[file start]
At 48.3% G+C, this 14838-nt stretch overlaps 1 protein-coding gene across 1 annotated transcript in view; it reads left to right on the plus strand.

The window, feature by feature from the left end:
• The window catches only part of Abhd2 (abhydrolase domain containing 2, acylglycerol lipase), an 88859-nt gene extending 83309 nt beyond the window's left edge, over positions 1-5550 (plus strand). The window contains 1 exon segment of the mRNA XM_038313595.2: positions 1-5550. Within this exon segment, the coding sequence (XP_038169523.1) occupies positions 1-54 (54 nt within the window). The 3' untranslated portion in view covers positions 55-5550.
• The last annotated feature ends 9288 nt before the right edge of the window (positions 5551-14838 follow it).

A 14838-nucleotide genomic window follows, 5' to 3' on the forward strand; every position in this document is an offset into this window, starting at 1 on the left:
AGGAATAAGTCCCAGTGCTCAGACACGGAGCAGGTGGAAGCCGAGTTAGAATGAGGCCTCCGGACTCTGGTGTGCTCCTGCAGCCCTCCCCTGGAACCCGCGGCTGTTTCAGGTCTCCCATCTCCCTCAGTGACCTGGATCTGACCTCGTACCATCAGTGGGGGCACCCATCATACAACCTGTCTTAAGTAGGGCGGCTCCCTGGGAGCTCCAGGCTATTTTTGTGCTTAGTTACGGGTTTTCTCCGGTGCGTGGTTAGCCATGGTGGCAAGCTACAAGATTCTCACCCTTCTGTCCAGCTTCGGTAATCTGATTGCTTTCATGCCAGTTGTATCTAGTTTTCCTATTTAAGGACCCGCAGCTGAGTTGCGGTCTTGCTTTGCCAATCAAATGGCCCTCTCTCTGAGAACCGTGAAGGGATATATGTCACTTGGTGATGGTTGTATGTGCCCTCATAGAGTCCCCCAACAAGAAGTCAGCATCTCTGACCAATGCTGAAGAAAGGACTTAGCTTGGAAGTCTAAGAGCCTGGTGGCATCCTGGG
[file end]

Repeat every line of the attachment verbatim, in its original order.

At 48.3% G+C, this 14838-nt stretch overlaps 1 protein-coding gene across 1 annotated transcript in view; it reads left to right on the plus strand.

The window, feature by feature from the left end:
• The window catches only part of Abhd2 (abhydrolase domain containing 2, acylglycerol lipase), an 88859-nt gene extending 83309 nt beyond the window's left edge, over positions 1-5550 (plus strand). The window contains 1 exon segment of the mRNA XM_038313595.2: positions 1-5550. Within this exon segment, the coding sequence (XP_038169523.1) occupies positions 1-54 (54 nt within the window). The 3' untranslated portion in view covers positions 55-5550.
• The last annotated feature ends 9288 nt before the right edge of the window (positions 5551-14838 follow it).

A 14838-nucleotide genomic window follows, 5' to 3' on the forward strand; every position in this document is an offset into this window, starting at 1 on the left:
AGGAATAAGTCCCAGTGCTCAGACACGGAGCAGGTGGAAGCCGAGTTAGAATGAGGCCTCCGGACTCTGGTGTGCTCCTGCAGCCCTCCCCTGGAACCCGCGGCTGTTTCAGGTCTCCCATCTCCCTCAGTGACCTGGATCTGACCTCGTACCATCAGTGGGGGCACCCATCATACAACCTGTCTTAAGTAGGGCGGCTCCCTGGGAGCTCCAGGCTATTTTTGTGCTTAGTTACGGGTTTTCTCCGGTGCGTGGTTAGCCATGGTGGCAAGCTACAAGATTCTCACCCTTCTGTCCAGCTTCGGTAATCTGATTGCTTTCATGCCAGTTGTATCTAGTTTTCCTATTTAAGGACCCGCAGCTGAGTTGCGGTCTTGCTTTGCCAATCAAATGGCCCTCTCTCTGAGAACCGTGAAGGGATATATGTCACTTGGTGATGGTTGTATGTGCCCTCATAGAGTCCCCCAACAAGAAGTCAGCATCTCTGACCAATGCTGAAGAAAGGACTTAGCTTGGAAGTCTAAGAGCCTGGTGGCATCCTGGG